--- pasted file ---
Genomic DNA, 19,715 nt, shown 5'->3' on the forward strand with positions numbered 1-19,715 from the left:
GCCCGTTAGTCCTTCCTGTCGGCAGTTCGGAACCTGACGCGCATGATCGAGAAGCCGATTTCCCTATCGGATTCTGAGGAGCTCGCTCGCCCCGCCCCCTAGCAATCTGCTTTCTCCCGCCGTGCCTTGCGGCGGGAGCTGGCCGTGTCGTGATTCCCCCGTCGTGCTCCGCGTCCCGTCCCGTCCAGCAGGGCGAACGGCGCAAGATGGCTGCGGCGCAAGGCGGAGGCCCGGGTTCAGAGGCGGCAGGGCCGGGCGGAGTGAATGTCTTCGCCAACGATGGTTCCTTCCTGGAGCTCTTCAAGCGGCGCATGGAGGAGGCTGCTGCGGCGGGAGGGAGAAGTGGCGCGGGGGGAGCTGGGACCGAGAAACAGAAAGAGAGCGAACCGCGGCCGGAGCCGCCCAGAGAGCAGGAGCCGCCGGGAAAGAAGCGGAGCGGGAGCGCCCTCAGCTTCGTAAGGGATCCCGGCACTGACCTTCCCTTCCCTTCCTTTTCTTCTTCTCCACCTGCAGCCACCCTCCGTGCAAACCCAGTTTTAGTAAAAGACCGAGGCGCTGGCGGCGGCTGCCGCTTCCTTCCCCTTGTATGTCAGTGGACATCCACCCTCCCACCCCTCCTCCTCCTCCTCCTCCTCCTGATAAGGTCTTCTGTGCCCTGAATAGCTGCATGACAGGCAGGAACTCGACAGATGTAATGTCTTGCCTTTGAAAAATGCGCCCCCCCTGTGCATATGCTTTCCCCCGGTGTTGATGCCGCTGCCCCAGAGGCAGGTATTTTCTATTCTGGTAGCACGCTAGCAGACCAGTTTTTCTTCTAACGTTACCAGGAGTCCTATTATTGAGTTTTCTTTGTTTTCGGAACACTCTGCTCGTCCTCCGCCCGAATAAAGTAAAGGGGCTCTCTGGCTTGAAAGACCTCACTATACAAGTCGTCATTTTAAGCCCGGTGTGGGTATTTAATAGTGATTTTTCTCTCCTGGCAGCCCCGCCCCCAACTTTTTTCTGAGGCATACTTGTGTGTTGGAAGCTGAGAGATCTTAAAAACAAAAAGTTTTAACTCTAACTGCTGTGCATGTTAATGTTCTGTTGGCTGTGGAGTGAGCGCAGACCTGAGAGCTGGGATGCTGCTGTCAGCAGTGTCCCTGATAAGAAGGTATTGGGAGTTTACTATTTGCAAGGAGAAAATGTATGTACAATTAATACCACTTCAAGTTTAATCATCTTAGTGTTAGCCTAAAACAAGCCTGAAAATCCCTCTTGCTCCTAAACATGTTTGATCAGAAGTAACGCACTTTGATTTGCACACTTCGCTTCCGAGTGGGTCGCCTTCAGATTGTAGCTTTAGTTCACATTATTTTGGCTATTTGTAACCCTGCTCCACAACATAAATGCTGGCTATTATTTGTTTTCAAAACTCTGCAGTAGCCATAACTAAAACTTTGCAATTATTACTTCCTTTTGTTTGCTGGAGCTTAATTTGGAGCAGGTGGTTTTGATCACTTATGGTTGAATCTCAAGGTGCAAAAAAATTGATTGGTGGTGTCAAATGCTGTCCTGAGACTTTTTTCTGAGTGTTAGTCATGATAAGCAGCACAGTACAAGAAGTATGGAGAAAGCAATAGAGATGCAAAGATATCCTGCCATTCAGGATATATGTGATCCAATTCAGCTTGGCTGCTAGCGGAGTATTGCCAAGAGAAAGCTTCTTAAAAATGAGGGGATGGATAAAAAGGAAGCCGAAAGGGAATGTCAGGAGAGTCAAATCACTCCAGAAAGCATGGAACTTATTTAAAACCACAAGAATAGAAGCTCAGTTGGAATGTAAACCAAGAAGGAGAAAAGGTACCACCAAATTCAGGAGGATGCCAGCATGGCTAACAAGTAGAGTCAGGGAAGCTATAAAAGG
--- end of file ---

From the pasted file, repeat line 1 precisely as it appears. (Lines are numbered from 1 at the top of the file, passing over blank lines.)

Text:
Genomic DNA, 19,715 nt, shown 5'->3' on the forward strand with positions numbered 1-19,715 from the left: